cognitive functioning; efforts should be made to determine that the user was actually, or could be expected to be, aware of the nature and extent of harm.

Narrowing of the personal repertoire of patterns of psychoactive substance use has also been described as a characteristic feature (e.g. a tendency to drink alcoholic drinks in the same way on weekdays and weekends, regardless of social constraints that determine appropriate drinking behavior).

It is an essential characteristic of the dependence syndrome that either psychoactive substance taking or a desire to take a particular substance should be present; the subjective awareness of compulsion to use drugs is most commonly seen during attempts to stop or control substance use. This diagnostic requirement would exclude, for instance, surgical patients given opioid drugs for the relief of pain, who may show signs of an opiate withdrawal state when drugs are not given, but who have no desire to continue taking drugs.

The dependence syndrome may be present for a specific substance (e.g., tobacco or diazepam), for a class of substances (e.g., opioid drugs); or for a wider range of different substances (as for those individuals who feel a sense of compulsion regularly to use whatever drugs are available and who show distress, agitation, and/ or physical signs of a withdrawal state upon abstinence).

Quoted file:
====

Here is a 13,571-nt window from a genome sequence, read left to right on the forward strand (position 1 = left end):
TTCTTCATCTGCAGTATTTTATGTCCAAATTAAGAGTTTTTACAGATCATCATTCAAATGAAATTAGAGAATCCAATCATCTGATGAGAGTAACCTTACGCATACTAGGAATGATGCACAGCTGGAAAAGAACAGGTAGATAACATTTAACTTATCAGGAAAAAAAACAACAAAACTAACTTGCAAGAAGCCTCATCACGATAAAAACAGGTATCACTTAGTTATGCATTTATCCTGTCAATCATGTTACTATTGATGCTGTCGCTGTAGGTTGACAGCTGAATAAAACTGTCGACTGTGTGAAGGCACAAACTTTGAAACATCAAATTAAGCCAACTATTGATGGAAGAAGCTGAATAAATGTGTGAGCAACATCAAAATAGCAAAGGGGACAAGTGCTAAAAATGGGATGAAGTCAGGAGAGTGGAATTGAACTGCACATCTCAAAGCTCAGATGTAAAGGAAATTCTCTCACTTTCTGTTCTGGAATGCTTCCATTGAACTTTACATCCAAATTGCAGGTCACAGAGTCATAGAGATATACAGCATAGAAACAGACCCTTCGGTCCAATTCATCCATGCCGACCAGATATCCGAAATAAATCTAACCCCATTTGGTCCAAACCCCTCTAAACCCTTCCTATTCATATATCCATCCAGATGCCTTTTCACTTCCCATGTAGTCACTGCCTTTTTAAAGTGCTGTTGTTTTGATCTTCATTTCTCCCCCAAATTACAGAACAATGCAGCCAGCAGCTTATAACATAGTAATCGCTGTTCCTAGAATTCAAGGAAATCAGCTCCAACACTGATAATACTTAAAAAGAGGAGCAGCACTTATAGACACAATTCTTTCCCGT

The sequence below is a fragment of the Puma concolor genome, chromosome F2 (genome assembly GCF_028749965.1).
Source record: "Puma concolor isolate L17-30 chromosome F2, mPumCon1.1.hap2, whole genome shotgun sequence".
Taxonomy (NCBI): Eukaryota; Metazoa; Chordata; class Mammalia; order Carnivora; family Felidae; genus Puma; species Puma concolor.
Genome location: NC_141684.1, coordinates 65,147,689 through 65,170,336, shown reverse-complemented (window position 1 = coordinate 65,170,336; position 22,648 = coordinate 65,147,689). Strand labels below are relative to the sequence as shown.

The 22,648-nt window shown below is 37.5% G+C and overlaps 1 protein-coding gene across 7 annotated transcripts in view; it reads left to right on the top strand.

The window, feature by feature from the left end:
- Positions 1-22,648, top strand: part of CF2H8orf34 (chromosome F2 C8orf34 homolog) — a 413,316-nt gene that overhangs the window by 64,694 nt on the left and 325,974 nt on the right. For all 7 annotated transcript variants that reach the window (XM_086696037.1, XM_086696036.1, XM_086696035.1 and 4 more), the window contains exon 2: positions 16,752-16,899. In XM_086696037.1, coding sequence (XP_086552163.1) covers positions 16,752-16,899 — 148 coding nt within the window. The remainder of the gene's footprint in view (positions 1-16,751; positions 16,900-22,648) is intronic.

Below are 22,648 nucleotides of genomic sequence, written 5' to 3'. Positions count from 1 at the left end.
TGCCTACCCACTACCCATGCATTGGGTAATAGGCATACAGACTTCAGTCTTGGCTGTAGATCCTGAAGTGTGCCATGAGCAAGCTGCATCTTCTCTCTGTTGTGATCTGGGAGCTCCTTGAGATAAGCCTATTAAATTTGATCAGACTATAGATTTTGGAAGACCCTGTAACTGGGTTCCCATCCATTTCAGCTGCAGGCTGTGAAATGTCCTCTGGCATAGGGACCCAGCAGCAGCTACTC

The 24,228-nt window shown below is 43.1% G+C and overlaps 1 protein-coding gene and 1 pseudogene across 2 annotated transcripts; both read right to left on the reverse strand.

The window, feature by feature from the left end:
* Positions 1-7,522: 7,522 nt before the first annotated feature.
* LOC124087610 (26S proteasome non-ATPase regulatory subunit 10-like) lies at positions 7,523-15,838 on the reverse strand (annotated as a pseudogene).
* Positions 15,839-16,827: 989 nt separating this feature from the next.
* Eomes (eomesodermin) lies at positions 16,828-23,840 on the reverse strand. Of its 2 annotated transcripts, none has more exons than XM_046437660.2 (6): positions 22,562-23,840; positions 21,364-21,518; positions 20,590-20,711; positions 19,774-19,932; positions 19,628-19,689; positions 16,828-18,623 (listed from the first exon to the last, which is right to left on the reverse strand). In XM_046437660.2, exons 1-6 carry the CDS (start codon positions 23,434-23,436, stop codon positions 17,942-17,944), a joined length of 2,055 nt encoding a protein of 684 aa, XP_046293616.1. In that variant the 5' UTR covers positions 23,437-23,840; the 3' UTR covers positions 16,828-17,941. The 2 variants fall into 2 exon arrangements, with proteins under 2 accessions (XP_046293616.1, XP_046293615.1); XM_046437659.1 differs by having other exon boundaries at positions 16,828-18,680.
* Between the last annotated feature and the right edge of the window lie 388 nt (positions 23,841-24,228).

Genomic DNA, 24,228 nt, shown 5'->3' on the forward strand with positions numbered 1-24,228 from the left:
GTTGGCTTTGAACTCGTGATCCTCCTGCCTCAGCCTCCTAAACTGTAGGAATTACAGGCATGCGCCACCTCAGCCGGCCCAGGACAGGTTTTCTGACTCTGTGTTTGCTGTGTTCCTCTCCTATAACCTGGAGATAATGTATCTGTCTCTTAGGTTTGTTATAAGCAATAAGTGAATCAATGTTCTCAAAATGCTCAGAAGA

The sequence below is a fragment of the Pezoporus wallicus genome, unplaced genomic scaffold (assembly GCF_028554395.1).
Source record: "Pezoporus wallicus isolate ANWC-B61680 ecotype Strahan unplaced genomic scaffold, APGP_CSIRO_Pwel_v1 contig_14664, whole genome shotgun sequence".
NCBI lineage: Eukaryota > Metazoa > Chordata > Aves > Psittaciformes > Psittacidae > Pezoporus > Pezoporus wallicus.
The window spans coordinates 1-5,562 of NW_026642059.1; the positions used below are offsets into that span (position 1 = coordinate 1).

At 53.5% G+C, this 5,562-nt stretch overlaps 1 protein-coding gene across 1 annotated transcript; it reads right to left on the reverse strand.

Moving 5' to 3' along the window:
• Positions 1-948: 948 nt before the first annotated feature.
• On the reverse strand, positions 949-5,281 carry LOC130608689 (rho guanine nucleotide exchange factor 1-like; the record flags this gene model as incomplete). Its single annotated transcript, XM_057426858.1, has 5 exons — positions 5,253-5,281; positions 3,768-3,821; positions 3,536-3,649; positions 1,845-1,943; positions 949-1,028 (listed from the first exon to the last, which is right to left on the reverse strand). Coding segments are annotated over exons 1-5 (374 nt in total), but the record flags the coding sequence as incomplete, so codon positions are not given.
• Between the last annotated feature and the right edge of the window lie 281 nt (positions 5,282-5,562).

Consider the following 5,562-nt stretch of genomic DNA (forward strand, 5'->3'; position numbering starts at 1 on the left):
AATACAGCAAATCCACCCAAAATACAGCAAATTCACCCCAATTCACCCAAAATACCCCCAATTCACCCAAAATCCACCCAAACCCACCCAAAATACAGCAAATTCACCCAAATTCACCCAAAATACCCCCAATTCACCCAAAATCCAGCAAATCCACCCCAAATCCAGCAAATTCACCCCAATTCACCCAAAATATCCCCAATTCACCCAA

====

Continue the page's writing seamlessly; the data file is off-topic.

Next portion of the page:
The diagnosis of the dependence syndrome may be further specified by the following:

• Currently abstinent

• Currently abstinent, but in a protected environment (e.g., in hospital, in a therapeutic community, in prison, etc.)

• Currently on a clinically supervised maintenance or replacement regime (e.g., with methadone; nicotine-gum or patch)

• Currently abstinent, but receiving treatment with aversive or blocking drugs (e.g. naltrexone or disulfiram)

• Currently using the substance (active dependence)

• Continuous use

• Episodic use (dipsomania)


SOURCE: WHO (World Health Organization). 1992. International Statistical Classification of Diseases and Related Health Problems. 10th Revision. Geneva: WHO. WHO. 1990. Draft of chapter V: mental and behavioural disorders. Clinical descriptions and diagnostic guidelines. International Classification of Diseases. 10th Revision. Geneva: WHO. As cited in: O'Brien CP, Jaffe JH, eds. Addictive States. New York: Raven Press.

The National Academies of Sciences, Engineering, and Medicine
500 Fifth St. N.W. | Washington, D.C. 20001

Copyright © National Academy of Sciences. All rights reserved.
Terms of Use and Privacy Statement